- the longest period over which the life of any organism or species may extend, according to the available biological knowledge concerning it.
- the longevity of an individual.
Origin of life span
First recorded in 1915–20
Dictionary.com Unabridged Based on the Random House Unabridged Dictionary, © Random House, Inc. 2018
Examples from the Web for lifespan
Mortality rates there were “at least 10.7 percent to 16.7 percent over its 35-year lifespan.”Ireland’s ‘Mother and Baby Home’ Horror Goes Beyond Tuam’s Dead Infants
June 6, 2014
Imagine downloading a new wetware patch to “fix” an illness, or programming your genes to radically extend your lifespan.On Transhumanism and Why Technology Is Our Silicon Nervous System
April 26, 2014
The Paleo diet is dangerous because it permits red meat, which clogs our arteries and shortens our lifespan.In Defense of the Paleo Diet
Chris Kresser, M.S., L.AC.
January 16, 2014
Parkhomenko estimates a lifespan of 14 to 16 months for R4H.Shots Fired Early in Hillary Clinton Super PAC War
August 2, 2013
If this telling is correct, whatever else Chavismo is, it's not sustainable beyond the lifespan of Chavez himself.David's Bookclub: Blogging the Revolution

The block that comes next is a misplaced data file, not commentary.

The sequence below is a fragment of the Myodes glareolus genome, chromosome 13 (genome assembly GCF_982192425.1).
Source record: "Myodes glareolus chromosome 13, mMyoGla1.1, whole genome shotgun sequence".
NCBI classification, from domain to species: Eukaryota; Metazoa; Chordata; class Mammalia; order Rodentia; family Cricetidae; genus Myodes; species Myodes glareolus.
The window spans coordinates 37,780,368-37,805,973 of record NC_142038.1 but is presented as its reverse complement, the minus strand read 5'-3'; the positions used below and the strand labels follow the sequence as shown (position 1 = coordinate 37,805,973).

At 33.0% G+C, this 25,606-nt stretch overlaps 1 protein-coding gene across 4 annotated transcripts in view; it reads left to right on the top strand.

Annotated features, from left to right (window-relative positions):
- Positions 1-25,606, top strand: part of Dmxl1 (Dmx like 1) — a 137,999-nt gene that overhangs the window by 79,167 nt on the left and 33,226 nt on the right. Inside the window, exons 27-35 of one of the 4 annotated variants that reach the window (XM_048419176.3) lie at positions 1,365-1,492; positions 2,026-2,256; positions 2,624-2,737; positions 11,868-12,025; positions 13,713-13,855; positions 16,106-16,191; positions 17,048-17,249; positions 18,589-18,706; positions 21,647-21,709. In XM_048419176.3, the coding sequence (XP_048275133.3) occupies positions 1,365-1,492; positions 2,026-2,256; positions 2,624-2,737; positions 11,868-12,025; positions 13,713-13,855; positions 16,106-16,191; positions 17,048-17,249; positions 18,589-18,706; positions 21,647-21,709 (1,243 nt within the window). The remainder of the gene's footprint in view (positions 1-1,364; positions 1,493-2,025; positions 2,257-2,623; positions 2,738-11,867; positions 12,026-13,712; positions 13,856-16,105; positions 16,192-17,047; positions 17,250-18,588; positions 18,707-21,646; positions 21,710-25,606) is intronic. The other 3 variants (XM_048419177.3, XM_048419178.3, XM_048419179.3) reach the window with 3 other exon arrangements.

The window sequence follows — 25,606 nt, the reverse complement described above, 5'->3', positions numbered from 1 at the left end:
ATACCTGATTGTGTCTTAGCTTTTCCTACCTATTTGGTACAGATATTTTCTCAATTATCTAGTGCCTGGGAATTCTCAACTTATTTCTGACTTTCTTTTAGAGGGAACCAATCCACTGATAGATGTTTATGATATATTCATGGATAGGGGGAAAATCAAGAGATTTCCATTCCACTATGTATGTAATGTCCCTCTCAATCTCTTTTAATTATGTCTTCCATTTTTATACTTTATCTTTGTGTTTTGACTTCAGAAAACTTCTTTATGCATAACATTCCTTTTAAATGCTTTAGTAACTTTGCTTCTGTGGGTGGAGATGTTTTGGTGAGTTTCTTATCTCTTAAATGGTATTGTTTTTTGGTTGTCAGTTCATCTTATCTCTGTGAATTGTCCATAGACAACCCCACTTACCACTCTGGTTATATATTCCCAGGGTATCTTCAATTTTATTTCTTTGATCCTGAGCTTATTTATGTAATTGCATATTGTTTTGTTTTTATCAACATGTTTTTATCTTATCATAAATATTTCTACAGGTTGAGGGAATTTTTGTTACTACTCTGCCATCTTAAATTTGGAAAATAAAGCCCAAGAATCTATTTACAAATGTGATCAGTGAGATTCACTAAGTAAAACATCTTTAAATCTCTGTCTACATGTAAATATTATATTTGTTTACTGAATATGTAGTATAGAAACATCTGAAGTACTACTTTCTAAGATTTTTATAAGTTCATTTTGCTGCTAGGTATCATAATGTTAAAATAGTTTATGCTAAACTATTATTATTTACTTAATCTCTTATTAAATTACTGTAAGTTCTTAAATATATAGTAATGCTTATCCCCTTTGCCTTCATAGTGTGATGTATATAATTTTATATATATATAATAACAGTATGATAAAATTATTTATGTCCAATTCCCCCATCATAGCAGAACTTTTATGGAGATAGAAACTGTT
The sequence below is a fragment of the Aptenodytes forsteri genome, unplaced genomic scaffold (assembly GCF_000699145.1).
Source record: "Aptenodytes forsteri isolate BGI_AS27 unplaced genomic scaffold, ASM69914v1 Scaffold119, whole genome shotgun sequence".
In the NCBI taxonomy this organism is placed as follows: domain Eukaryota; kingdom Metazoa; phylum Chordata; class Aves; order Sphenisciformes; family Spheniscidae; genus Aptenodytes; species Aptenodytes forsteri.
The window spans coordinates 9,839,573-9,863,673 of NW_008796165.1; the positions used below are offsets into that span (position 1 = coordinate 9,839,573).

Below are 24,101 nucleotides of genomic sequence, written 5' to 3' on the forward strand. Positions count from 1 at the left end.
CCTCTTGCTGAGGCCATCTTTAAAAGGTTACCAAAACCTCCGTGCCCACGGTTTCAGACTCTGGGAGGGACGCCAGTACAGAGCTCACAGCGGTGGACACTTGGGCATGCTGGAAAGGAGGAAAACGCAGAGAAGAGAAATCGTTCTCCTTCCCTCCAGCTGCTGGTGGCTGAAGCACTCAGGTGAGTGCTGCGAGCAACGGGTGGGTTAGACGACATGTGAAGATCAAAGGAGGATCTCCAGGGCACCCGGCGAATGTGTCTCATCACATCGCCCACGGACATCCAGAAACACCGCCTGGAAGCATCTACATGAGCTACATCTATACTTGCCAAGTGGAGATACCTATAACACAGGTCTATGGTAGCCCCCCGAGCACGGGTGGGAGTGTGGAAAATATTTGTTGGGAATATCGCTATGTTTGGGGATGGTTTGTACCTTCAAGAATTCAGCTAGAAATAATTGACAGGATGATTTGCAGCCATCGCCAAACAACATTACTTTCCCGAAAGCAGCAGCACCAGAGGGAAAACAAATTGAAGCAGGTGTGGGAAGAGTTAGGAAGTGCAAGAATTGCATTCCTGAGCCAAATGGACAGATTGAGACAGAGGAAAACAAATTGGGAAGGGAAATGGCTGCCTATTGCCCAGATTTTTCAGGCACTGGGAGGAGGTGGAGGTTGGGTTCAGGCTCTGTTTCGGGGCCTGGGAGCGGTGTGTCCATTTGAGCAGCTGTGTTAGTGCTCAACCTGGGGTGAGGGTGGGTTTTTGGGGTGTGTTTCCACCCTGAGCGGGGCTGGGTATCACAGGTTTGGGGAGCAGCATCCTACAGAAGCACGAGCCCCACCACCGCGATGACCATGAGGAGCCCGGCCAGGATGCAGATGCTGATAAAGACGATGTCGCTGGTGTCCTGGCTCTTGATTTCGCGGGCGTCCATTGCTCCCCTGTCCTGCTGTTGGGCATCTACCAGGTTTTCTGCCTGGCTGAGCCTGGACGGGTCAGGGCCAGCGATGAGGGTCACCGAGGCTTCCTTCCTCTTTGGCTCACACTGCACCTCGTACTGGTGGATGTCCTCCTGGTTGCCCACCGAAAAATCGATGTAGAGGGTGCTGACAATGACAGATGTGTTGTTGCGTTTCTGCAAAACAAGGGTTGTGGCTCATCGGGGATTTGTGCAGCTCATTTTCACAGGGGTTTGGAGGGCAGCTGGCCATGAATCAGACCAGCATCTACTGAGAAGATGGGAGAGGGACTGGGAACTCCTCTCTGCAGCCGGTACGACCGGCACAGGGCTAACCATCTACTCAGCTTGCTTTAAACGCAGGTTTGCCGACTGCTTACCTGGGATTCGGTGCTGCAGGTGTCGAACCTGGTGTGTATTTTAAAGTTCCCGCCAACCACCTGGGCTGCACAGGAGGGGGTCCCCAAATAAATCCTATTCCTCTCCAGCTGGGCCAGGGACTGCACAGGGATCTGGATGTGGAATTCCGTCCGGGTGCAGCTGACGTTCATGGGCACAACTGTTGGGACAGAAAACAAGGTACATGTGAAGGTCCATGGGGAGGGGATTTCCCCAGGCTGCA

March 17, 2013
And what the hell, the doctors are increasing our lifespan every day with new drugs and things, aren't they?The Slizzers
- the period of time during which a human being, animal, machine, etc, may be expected to live or function under normal conditions
Collins English Dictionary - Complete & Unabridged 2012 Digital Edition © William Collins Sons & Co. Ltd. 1979, 1986 © HarperCollins Publishers 1998, 2000, 2003, 2005, 2006, 2007, 2009, 2012
Word Origin and History for lifespan
Online Etymology Dictionary, © 2010 Douglas Harper
- A lifetime.
- The average or maximum length of time an organism, a material, or an object can be expected to survive or last.
The American Heritage® Stedman's Medical Dictionary Copyright © 2002, 2001, 1995 by Houghton Mifflin Company. Published by Houghton Mifflin Company.